Speaking of the remote, it shows Yamaha’s attention to detail. The volume keys are the largest ones and fall just where a right-handed person’s thumb would seek them. The navigation rocker is right next door, and while it could be a little larger, it works well. Below the nav controls are transport keys, and below them are other miscellaneous buttons, many that relate to surround modes.
Above the nav controls are four macro keys, which you can program to memorize multiple commands. A liquid crystal display is located above the macros. Its blue backlighting comes on (along with button backlighting) whenever you press any of the remote’s buttons. Above the LCD are 16 keys for direct input selection. If you prefer to step through inputs, two buttons below the LCD make that possible. In general, Yamaha does a good job of distinguishing controls, relying heavily on layout and background and less on size and shape. It’s not a gorgeous remote, but it’s a good one.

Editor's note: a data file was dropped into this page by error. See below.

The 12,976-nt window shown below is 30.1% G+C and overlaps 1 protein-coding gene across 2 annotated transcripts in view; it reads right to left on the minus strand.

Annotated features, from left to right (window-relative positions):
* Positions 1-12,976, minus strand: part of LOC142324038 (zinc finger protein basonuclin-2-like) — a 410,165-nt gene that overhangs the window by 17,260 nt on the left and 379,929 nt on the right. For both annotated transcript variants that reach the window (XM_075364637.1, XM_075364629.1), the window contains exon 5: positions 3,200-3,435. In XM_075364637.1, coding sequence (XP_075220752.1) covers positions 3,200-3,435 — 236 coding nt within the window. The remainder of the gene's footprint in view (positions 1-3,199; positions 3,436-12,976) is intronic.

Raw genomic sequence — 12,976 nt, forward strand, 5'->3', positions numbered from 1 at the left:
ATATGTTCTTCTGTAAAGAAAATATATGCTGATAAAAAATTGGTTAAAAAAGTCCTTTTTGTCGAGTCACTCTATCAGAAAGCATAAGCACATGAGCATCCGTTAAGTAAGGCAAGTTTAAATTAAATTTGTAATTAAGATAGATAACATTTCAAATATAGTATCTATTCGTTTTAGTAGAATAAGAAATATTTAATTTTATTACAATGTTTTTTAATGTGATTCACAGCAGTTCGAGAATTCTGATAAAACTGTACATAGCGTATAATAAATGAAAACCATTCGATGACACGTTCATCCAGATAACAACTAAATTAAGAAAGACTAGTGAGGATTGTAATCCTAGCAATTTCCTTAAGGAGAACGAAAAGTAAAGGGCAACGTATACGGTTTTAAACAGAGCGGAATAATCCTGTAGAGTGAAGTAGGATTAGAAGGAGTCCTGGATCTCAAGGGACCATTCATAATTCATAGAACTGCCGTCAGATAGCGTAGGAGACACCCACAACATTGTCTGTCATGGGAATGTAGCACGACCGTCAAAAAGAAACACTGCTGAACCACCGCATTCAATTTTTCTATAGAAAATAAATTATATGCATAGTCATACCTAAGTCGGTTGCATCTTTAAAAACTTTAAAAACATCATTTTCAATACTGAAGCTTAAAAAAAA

Menu graphics are full color and a pleasure to use. One thing that distinguishes Yamaha’s user interface is its separation of Music Content from Input Select. They have a few items in common, such as Rhapsody and iPod Dock. You might find what you’re looking for more quickly under Music Content, since it has fewer items.
If you fiddle with DSP on a rainy day, you’ll find the numerous modes in nested menus. Classical includes large concert halls in various cities (I seem to have missed the Church in Freiburg in my travels), and Live/Club includes smaller venues. (This is your only chance to visit the Bottom Line in NYC now that the myopic bean counters of New York University have evicted the legendary club.)